How Not to Be an Asshole, or Mental Health Stigma-Busting Begins at Home: A Brief Response to xoJane’s “My Former Friend’s Death was a Blessing”


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I love therapy.

I really do. It’s how I make my living. I sincerely believe that therapy has the power to save lives and transform millions more.

However, there is a huge problem that has recently been hovering over me like a storm cloud at the brink of a desert monsoon.

This is a problem that therapy by itself cannot solve alone.

It’s stigma. Stigma against mental illness translates into prejudiced and unjust treatment for people struggling with potentially life or death issues.

I was not planning on writing this or any blog post today. Really, I wasn’t. Forced to stay home by a nagging ankle injury from my day job, I was content to scroll through my Twitter feed and watch back episodes of Empire and How to Get Away with Murder. I made grand plans to do some of my online trainings I haven’t been able to get to and to end the day sitting with my dog in the sun.
 

Since I’m lucky enough to follow a number of anti-stigma activists on Twitter, I came across this link:

http://www.xojane.com/relationships/my-former-friends-death-was-a-blessing

By the time I had found out about the now notorious xoJane piece entitled, “My Former Friend’s Death Was a Blessing,” It had been scrubbed clean from the website with a contrite statement in its place. Therefore, I have not had the opportunity (unfortunately) to read the original piece in its entirety. My statements and observations are based upon an admittedly limited opportunity to explore the original article’s content.

According to several individuals who read the original article, the author wrote about the life and death of a former friend who had struggled since high school from Schizoaffective Disorder. Schizoaffective Disorder is a rare but severe mental illness that combines the features of both what is known as a mood-based episode (i.e., sadness, high energy, low energy) and the features of a psychosis (i.e., hearing voices, paranoia, or difficulties carrying out activities of everyday living). Not only did the writer speak of the experience of someone who, due to being decreased, was not able to speak for themselves, but she spoke about her possible  suicide  in savagely curt and deprecatory tones. An article from the UK Independent cited the following from the original piece:

    On analysing Leah’s Facebook profile, she wrote: “While most Facebook posts, at least in my feed, are pictures of engagements, weddings, vacations, children, pets and links, her page felt like the diary of a fourteen-year-old girl with an eating disorder from a Lifetime movie circa 1993.”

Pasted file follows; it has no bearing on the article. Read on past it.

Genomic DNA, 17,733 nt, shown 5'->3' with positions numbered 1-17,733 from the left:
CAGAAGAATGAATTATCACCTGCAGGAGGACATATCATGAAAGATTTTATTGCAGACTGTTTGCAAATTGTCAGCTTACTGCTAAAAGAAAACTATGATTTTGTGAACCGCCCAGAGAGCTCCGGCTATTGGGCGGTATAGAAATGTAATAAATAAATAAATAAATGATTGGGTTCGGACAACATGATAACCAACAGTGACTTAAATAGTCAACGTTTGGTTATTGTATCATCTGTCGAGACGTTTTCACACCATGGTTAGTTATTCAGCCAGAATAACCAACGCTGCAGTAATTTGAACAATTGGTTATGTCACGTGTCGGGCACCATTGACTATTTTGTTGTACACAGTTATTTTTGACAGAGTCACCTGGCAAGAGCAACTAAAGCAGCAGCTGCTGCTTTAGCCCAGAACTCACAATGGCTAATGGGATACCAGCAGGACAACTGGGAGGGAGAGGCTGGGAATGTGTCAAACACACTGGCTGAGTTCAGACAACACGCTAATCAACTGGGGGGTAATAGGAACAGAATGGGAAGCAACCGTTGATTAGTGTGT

“This girl had nothing to live for.”(Matt Payton, published May 23, 2016)

I understand that the writer may have had good intentions in mind. I understand that the article may have been written in a hurry, possibly in a sleep deprived state or another state of mind where the level of thoughtfulness and consideration of the impact the content would have on others was not able to be given its due. However, I’m also flabbergasted at the tone-deafness of the piece.

I don’t pretend to have any easy answers. I don’t have any brilliant insights or quick solutions to end stigma.

What I do know is that the words and efforts of every single one of us matter.

The next time you see a Facebook post of a friend or family member who is battling with depression, psychosis, or other demons you may not be immediately aware of, consider this:

  • The fact that they are out of bed may have taken more effort than you have ever had to use towards any goal.

  • They might have woken up and fought with thoughts that told them they were better off if their life was ended. They might be at the computer, on Facebook, looking for any sign that their decision to keep going was the right one to make.

  • Brushing their teeth and going to work in the morning may have been a triumph for them.

  • They may have experienced childhood sexual, physical, or emotional abuse that has exacerbated the particular form of suffering they present with now.

  • If they are posting on Facebook, as the writer above describes, like a “fourteen year old girl…from a Lifetime movie,” as your thoughts of judgment pass through your mind, as thoughts always do, see if you can find a spark of something that feels…better; something that would call you to say to your friend, family member, or other person in your life in a state of suffering:

“Good morning.”

“How are you?”

“I’m glad you made it out of bed today.”

“But I’m also sorry you’re having a hard time. I don’t know what it’s like to struggle with mental illness like you do, but I know what it’s like to be in emotional pain.”

“I’m glad you’re here in the world with us today.”

“Thanks for sharing your picture. I like your lipstick!

“Let me know if you need anything.”

When people are in pain, the first important step to fight mental health stigma and to help them through their suffering is not problem solving, but being with them.

Let us all work towards a world where we can be with each other and support others with the deepest mental and emotional wounds with openness, integrity, and a commitment to a  world where people with mental illness are treated in a straight-forward yet dignified manner and shame and secrecy around mental illness become an artifact of history.

 

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